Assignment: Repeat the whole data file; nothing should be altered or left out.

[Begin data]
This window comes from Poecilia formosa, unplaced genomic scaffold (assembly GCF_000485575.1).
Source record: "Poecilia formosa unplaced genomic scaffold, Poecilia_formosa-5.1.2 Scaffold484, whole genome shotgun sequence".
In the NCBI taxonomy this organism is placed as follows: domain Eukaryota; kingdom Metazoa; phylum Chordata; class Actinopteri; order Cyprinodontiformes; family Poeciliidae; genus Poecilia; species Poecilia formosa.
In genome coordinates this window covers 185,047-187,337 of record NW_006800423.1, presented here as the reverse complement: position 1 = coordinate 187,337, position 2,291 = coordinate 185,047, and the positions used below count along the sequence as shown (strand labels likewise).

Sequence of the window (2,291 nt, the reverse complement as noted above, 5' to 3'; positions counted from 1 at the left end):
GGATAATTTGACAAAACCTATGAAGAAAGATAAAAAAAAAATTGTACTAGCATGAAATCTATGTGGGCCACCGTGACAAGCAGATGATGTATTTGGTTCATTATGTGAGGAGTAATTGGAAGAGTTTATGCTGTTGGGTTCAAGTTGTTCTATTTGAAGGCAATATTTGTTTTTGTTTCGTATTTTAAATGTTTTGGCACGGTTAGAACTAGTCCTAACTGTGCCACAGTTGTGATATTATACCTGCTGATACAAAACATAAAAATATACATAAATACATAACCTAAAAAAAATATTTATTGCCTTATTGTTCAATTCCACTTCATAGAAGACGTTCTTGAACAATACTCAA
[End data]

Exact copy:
This window comes from Poecilia formosa, unplaced genomic scaffold (assembly GCF_000485575.1).
Source record: "Poecilia formosa unplaced genomic scaffold, Poecilia_formosa-5.1.2 Scaffold484, whole genome shotgun sequence".
In the NCBI taxonomy this organism is placed as follows: domain Eukaryota; kingdom Metazoa; phylum Chordata; class Actinopteri; order Cyprinodontiformes; family Poeciliidae; genus Poecilia; species Poecilia formosa.
In genome coordinates this window covers 185,047-187,337 of record NW_006800423.1, presented here as the reverse complement: position 1 = coordinate 187,337, position 2,291 = coordinate 185,047, and the positions used below count along the sequence as shown (strand labels likewise).

Sequence of the window (2,291 nt, the reverse complement as noted above, 5' to 3'; positions counted from 1 at the left end):
GGATAATTTGACAAAACCTATGAAGAAAGATAAAAAAAAAATTGTACTAGCATGAAATCTATGTGGGCCACCGTGACAAGCAGATGATGTATTTGGTTCATTATGTGAGGAGTAATTGGAAGAGTTTATGCTGTTGGGTTCAAGTTGTTCTATTTGAAGGCAATATTTGTTTTTGTTTCGTATTTTAAATGTTTTGGCACGGTTAGAACTAGTCCTAACTGTGCCACAGTTGTGATATTATACCTGCTGATACAAAACATAAAAATATACATAAATACATAACCTAAAAAAAATATTTATTGCCTTATTGTTCAATTCCACTTCATAGAAGACGTTCTTGAACAATACTCAA